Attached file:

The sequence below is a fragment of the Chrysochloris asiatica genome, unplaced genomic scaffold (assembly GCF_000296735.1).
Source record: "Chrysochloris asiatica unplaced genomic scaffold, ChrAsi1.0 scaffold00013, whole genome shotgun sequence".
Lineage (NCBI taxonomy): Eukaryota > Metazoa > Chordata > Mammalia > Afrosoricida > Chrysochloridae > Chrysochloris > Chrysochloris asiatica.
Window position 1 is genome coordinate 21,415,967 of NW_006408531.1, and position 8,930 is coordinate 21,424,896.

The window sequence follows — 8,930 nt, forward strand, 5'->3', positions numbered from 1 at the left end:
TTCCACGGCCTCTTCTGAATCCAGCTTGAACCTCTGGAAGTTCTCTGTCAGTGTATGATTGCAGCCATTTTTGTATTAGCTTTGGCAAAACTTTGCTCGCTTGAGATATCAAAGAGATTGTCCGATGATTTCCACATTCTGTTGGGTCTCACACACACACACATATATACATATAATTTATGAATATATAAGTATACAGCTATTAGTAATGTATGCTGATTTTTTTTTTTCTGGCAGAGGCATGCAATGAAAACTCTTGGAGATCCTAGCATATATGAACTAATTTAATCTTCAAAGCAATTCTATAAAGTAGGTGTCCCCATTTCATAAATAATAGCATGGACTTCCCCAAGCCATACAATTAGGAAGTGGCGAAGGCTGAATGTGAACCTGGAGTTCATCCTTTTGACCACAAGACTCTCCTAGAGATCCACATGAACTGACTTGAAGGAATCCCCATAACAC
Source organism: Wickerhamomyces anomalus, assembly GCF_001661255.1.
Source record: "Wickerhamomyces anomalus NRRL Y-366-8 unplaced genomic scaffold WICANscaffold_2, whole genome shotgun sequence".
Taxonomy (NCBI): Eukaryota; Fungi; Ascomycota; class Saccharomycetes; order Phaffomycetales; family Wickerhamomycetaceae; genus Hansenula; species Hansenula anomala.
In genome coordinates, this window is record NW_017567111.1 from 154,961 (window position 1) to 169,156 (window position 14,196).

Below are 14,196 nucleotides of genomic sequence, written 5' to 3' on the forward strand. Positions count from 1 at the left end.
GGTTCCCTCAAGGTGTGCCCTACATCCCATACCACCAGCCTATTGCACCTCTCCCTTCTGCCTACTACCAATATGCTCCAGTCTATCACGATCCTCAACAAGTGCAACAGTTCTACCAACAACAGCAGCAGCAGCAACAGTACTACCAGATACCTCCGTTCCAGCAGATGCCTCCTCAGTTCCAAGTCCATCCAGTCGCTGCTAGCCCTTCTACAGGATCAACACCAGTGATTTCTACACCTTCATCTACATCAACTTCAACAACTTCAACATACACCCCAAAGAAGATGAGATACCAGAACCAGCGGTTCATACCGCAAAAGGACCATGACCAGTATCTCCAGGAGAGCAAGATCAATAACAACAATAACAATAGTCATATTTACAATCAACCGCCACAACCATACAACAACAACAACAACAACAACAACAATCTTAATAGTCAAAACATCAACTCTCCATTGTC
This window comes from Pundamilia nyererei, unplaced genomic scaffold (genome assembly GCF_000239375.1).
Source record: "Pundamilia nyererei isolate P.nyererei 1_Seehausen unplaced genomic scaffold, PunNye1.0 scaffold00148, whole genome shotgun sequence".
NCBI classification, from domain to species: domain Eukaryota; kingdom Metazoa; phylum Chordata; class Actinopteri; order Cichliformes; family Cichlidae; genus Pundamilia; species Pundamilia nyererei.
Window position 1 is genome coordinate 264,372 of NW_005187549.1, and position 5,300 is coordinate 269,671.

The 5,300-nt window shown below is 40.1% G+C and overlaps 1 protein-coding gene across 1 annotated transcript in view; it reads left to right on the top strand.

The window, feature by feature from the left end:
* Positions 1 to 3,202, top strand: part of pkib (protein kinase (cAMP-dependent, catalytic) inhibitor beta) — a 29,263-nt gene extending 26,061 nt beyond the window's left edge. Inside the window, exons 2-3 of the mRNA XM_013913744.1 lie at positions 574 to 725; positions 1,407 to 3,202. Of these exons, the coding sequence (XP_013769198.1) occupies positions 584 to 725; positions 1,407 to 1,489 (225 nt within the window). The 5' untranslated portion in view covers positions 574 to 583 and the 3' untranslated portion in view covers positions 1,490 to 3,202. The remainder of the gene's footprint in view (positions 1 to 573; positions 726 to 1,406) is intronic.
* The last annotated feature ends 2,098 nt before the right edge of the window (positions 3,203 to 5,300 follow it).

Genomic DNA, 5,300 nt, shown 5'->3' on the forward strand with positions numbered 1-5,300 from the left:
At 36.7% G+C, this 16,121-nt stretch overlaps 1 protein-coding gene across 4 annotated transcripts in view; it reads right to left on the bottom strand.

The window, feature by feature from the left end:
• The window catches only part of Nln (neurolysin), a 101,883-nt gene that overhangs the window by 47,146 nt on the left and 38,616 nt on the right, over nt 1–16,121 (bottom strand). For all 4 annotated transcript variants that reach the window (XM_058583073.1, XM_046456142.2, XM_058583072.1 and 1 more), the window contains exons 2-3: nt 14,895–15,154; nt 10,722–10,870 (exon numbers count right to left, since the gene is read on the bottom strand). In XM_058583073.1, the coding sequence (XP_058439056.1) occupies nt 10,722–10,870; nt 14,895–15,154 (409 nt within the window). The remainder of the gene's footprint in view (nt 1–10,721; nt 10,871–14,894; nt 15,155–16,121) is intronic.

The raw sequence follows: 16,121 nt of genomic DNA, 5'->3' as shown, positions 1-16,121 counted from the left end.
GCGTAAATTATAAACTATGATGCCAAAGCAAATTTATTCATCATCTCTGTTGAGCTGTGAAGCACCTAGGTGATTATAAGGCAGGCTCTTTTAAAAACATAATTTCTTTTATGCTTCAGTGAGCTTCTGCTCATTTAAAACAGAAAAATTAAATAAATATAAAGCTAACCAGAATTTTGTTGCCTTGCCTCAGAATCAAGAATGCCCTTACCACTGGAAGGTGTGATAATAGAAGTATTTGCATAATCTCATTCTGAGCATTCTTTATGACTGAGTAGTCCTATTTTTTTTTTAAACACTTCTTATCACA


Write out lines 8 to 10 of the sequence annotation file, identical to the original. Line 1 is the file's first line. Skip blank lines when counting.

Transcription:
Source record: "Wickerhamomyces anomalus NRRL Y-366-8 unplaced genomic scaffold WICANscaffold_2, whole genome shotgun sequence".
Taxonomy (NCBI): Eukaryota; Fungi; Ascomycota; class Saccharomycetes; order Phaffomycetales; family Wickerhamomycetaceae; genus Hansenula; species Hansenula anomala.
In genome coordinates, this window is record NW_017567111.1 from 154,961 (window position 1) to 169,156 (window position 14,196).